Lunch is free but will be provided for registrants only. Please make sure you register in advance!
Click here for all the details and to register for the GWC annual partner meeting.

10.    Back to the Chattahoochee River Race & Festival
When: Saturday, June 14, 2014
Where: Garrard Landing Park and Riverside Park, Roswell. 9 a.m. (race), 10 a.m. to 3 p.m. (festival) 

Paddlers of all ages and skill levels will take to the water on Saturday, June 14, for the 12th Annual Back to the Chattahoochee River Race and Festival. Organized and presented by Chattahoochee Riverkeeper (CRK) in partnership with the National Park Service and the city of Roswell, the event celebrates the Chattahoochee and fosters a sense of community around the river. 

Proceeds go to support CRK’s mission to protect and preserve the Chattahoochee River system for the people and wildlife that depend upon it. 

Click here for more information and to register! (Registration closes June 6).

11.    Georgia Lake Society Annual Meeting
Join Georgia Lakes Society for its annual meeting to be held on Saturday, May 24.  Coffee and snacks will be served at 10am, with a business meeting beginning at 10:30 am.  A catered lunch and general networking will follow.  The meeting will adjourn no later than 1:30pm.

Click here to register for the GLS Annual Meeting

This meeting will be held at: 

Water's Edge Community Club House
7115 Waters Edge Drive
Stone Mountain, Georgia  30087

12.    Lake Oconee Rock Hawk Talk Cruise 
When: Sat, May 31, 1pm – 6pm
Where: Lake Oconee, Georgia

Climb aboard a luxury cruise boat on Lake Oconee for an afternoon of Rock Hawk Talk, stories and tales surrounding Lake Oconee. Local historian Larry Moore and Georgia Power Lake Resources Manager Scott Hendricks will once again explore the archeological sites and culture of Lake Oconee including some of the mysterious 3,000 archaeological sites hidden by the lake, prehistoric ceremonial sites, early historical plantations, as well as Wallace Dam and the Oconee Wildlife Management Area.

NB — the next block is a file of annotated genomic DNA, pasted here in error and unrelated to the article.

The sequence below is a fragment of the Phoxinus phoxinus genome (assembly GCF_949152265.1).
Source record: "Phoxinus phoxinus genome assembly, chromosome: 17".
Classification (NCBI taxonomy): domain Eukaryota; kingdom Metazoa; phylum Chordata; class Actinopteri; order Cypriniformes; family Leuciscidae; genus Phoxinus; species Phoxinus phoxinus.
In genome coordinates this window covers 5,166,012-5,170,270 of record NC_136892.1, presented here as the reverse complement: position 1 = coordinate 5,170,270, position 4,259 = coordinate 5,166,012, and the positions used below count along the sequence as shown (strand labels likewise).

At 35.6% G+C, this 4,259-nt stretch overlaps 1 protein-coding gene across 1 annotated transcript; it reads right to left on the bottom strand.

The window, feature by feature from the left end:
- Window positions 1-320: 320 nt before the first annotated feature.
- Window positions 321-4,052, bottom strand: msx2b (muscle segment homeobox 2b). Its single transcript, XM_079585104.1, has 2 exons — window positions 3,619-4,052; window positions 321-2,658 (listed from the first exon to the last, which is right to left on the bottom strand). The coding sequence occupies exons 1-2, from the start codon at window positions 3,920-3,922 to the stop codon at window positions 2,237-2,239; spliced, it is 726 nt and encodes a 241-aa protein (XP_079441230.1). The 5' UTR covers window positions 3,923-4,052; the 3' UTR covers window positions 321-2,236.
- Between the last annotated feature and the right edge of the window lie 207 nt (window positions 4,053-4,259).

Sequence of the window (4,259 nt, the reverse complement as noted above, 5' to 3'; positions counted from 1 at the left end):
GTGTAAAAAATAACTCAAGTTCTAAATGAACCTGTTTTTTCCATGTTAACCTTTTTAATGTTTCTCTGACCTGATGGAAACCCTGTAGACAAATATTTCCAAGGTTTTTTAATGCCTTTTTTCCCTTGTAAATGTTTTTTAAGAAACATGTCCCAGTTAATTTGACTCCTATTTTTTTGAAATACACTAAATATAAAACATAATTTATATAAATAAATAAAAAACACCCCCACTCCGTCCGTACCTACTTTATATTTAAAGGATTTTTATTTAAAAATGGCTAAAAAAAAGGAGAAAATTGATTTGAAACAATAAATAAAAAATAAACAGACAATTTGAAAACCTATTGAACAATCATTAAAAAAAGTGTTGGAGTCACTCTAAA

The Rock Hawk Talk Cruise will hold two tour times, both on May 31.  The first tour will be from 1 – 3 p.m. and the second tour will be from 4 – 6 p.m. Both cruises will depart for the two hour round-trip.  (A rain date has been reserved for June 7 with a slight variation in time; the first tour would be from noon – 2 p.m. and the second tour from 3 – 5 p.m.)

Rock Hawk Talk fundraiser tickets are $50 and are on sale now.  Tickets will include hors d'oeuvres and one drink ticket, a cash bar is also available. 
For more info, contact - Bonnie Simmons at (706) 485-7701 or

13. FREE Training: Learn More about Georgia's Section 319(h) Nonpoint Source Implementation Grant
If you want to learn more about Georgia’s Section 319(h) cost-share grant for water quality improvement, this seminar is for you!

You’re invited to a FREE training session hosted by the Grants Unit of Georgia EPD’s Watershed Protection Branch.  At the training you will learn how to evaluate a water quality project that you want to implement and determine if it qualifies for a Section 319(h) Nonpoint Source Implementation Grant.  You will also learn the necessary steps to take when applying for Section 319(h) cost-share funding.
Date: Wednesday, May 28, 2014
Time: 9:30 to 11:30 AM
Location: Southeastern Natural Sciences Academy
      1858 Lock & Dam Road
      Augusta, GA 30907
      706-828-2109 (main)
The session will take place in the Conference Room on the Academy’s Phinizy Swamp Campus.

RSVP: Please Accept or Decline this invitation by Monday, May 26, 2014.